Print Edition: October 24, 2012
The story is pretty simple in Cecelia Ahern’s latest pink-clad novel The Time of my Life. Girl’s life is a mess, girl gets incessant invitations to meet someone. Girl meets guy. Guy changes girl’s life because guy is girl’s life. Wait, what?
The girl is protagonist Lucy Silchester, an average girl in modern day Dublin whose average life matches the kind of post-modern angst seen in most depictions of urban living. She works in a job she mostly hates and only got because she lied on her C.V. She pines after her ex-boyfriend who is a TV star traveling the world. She lives in a tiny, messy studio apartment with a cat and she tends to fib her way into a good time with friends even though she often ditches them early.
This is her life. Except her life is also a real person from something called the Life Agency.
Her Life, who for whatever reason is a man, reacts physically to whatever decisions she’s making in her life. When she makes poor decisions like neglecting her own emotional well-being or putting herself in situations where the only outcome is regret, her Life reacts with mountain-sized chin pimples, bad B.O. and clammy palms.
What could, with other authors, be the basis of a science-fiction-esque world where people live in the same world as the human versions of their own lives is, to Cecelia Ahern, the perfect chick-lit starting point. Ahern previously wrote the novel-turned-movie P.S. I Love You, so she’s an author well-versed in the unspoken rules of pink-covered novels.
The whole boy-meets-girl thing doesn’t really work and the idea that when girl-meets-boy her life magically all falls into place also doesn’t work. Readers enjoy escaping into the ups and downs of a fictional character’s life, certainly, but they don’t want it to be so monotonous they give up reading within the first chapter and toss it aside onto a growing pile of paperbacks.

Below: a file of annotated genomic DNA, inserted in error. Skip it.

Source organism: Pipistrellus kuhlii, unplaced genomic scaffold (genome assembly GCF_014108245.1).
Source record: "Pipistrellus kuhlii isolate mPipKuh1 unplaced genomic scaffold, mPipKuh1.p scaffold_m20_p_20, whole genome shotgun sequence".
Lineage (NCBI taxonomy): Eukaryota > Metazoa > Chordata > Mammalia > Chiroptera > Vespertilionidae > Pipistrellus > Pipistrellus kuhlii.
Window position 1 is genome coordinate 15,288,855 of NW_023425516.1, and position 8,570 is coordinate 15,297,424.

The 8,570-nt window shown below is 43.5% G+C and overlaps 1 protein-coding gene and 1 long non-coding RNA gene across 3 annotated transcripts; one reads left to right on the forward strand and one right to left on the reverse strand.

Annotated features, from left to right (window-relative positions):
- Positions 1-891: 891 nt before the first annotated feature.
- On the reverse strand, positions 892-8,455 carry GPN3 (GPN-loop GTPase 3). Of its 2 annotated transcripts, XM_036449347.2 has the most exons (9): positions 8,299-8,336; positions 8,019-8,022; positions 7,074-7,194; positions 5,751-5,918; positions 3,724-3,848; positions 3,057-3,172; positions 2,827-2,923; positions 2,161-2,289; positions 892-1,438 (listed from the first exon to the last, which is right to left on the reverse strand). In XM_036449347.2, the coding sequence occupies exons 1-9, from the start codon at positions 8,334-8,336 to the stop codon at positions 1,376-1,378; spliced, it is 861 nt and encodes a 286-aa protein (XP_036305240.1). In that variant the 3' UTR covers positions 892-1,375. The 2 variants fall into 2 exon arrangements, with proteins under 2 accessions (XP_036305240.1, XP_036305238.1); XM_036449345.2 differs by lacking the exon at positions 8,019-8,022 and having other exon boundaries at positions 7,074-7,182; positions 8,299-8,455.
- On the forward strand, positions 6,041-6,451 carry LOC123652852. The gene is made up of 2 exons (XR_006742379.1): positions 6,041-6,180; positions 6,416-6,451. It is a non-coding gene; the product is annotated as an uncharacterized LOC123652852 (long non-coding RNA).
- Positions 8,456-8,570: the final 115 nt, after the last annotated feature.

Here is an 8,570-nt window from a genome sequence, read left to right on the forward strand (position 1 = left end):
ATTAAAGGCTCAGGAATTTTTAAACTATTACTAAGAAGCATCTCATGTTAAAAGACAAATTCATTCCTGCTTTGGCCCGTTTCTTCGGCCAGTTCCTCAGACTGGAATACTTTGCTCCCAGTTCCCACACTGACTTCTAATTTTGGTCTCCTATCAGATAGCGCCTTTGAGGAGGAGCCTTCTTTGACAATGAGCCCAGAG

As much as I appreciate Ahern’s attempt to switch up the formula, I feel that the way she pats herself on the back for doing so within the novel’s dialogue itself, undermines some of her success. At one point, Lucy tells Life that her story should end with her own satisfaction and not with the satisfaction she gets from a man. That’s great, but if that sentiment is written down so explicitly, it seems less true.
Even though Ahern broke what I consider to be a cardinal rule in chick-lit—don’t tell the audience why you changed the romantic narrative formula—she was able to remain interesting enough for me to finish the novel in a matter of days and come out the other end of it vaguely entertained.
Certainly her main character would be an unbearable human pity party in real life and the way she meets a handsome guy through a wrong number turned carpet cleaning appointment is laughable at best, but I’m a sucker for a cute story.
Plus there’s something to the idea that those moments when people say, “Ach, life!” would be about an actual human being whose job it is to monitor the good and bad of your daily decisions with the possibility of an intervention. It had a very George Bailey vibe to it that I found intriguing enough to push me through the many suspensions of disbelief.